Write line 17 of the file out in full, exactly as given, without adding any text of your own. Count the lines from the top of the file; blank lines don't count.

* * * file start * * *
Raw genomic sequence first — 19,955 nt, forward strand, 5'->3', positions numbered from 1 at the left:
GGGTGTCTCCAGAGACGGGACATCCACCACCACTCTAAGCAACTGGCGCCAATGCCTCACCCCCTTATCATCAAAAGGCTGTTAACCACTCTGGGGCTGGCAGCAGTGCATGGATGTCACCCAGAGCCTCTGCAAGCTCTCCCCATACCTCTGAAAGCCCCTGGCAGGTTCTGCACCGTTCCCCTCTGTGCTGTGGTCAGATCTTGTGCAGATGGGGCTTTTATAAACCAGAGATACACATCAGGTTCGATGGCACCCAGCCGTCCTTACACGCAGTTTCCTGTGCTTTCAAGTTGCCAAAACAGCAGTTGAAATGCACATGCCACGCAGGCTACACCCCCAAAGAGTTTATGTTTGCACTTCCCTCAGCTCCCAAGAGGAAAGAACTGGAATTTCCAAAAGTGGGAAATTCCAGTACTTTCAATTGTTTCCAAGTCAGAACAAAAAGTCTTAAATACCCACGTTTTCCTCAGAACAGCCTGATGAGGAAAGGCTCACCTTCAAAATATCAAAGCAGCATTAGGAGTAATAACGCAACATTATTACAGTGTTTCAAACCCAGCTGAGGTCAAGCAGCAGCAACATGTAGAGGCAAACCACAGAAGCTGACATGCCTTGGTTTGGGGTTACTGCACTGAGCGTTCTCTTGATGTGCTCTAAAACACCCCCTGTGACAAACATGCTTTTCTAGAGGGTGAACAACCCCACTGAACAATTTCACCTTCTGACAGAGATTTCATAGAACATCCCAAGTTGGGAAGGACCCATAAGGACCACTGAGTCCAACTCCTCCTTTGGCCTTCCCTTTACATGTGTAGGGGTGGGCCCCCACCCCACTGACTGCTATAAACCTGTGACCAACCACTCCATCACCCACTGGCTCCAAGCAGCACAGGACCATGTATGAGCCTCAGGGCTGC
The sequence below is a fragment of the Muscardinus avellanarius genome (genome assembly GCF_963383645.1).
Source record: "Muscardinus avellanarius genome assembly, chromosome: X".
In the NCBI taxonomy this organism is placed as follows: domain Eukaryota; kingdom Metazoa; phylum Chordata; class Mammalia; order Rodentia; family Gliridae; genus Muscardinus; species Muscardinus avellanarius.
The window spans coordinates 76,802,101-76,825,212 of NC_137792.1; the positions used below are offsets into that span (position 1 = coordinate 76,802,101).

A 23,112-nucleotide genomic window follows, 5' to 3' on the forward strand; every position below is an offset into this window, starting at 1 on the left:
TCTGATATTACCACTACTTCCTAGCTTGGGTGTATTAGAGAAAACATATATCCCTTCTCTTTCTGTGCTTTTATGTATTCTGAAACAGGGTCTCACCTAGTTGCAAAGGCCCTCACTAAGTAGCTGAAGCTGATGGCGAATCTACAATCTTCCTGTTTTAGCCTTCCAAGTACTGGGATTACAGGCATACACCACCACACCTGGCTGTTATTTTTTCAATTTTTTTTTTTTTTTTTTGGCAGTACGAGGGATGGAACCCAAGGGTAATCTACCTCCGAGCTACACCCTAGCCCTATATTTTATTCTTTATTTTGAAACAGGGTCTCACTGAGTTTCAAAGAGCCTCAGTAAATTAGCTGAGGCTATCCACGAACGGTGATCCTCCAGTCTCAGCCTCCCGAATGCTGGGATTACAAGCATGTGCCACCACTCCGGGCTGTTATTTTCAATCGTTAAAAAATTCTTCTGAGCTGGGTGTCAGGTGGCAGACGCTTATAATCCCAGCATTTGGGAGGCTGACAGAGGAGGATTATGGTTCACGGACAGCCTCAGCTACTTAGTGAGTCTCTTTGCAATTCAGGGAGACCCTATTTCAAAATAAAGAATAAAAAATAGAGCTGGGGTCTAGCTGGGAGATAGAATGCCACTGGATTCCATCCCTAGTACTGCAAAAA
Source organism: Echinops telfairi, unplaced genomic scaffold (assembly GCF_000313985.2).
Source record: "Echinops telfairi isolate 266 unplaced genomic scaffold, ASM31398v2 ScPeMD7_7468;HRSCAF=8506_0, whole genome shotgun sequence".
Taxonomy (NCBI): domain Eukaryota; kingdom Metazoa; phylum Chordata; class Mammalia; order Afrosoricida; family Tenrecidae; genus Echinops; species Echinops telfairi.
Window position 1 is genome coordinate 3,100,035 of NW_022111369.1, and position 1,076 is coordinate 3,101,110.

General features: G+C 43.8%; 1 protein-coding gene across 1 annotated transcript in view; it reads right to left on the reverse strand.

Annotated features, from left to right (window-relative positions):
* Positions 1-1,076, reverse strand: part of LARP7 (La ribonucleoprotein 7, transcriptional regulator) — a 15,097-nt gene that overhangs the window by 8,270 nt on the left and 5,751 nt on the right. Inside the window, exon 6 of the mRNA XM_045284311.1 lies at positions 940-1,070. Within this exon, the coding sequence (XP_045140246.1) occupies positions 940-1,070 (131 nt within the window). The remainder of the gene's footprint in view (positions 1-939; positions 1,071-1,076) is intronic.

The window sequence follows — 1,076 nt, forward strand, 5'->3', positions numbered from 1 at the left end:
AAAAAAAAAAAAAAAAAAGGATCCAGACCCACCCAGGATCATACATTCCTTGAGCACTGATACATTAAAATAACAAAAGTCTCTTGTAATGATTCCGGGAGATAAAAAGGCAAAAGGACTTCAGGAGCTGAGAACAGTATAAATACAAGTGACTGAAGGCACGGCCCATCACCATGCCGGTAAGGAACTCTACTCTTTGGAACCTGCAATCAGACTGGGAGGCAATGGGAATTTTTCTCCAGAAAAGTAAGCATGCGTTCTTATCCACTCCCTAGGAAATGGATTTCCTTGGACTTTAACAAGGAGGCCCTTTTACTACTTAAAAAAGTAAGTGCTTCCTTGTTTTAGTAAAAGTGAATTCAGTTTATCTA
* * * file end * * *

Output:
AAAAAAAAAAAAAAAAAAGGATCCAGACCCACCCAGGATCATACATTCCTTGAGCACTGATACATTAAAATAACAAAAGTCTCTTGTAATGATTCCGGGAGATAAAAAGGCAAAAGGACTTCAGGAGCTGAGAACAGTATAAATACAAGTGACTGAAGGCACGGCCCATCACCATGCCGGTAAGGAACTCTACTCTTTGGAACCTGCAATCAGACTGGGAGGCAATGGGAATTTTTCTCCAGAAAAGTAAGCATGCGTTCTTATCCACTCCCTAGGAAATGGATTTCCTTGGACTTTAACAAGGAGGCCCTTTTACTACTTAAAAAAGTAAGTGCTTCCTTGTTTTAGTAAAAGTGAATTCAGTTTATCTA